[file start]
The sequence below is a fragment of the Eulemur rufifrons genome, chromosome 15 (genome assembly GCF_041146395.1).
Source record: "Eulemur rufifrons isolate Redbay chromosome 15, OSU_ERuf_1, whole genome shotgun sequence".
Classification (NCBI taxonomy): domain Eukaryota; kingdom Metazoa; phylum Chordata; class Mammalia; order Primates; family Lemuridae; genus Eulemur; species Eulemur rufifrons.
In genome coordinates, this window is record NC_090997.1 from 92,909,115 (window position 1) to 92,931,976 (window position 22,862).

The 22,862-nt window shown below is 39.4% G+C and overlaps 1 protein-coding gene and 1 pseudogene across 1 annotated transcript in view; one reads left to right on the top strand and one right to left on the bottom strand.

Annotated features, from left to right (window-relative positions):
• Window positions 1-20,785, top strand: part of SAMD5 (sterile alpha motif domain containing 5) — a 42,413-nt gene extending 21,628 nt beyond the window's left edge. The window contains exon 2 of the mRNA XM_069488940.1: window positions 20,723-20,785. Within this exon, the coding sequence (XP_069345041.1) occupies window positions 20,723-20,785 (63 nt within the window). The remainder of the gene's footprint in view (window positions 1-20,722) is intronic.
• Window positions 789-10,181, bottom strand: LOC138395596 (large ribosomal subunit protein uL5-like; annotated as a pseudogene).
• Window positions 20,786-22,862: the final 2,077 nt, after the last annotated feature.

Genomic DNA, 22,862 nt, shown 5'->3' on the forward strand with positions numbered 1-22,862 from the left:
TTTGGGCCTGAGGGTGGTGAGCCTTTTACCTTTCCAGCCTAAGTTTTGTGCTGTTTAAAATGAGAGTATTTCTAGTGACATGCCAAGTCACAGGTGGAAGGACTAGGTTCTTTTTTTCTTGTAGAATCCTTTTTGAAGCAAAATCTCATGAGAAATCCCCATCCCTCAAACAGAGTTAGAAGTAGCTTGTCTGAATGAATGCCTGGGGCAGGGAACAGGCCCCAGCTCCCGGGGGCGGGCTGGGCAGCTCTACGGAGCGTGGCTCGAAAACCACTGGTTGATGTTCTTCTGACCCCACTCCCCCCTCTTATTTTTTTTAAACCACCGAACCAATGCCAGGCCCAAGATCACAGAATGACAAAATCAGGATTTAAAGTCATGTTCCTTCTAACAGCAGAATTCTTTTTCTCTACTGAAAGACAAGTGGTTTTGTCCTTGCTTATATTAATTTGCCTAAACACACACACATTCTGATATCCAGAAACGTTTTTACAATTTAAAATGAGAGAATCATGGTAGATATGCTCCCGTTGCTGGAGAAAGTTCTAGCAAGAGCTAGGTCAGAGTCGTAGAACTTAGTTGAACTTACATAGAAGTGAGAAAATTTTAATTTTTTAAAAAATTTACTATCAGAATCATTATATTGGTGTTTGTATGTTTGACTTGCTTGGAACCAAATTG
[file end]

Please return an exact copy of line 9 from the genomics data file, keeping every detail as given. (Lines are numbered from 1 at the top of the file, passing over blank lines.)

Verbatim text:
• Window positions 20,786-22,862: the final 2,077 nt, after the last annotated feature.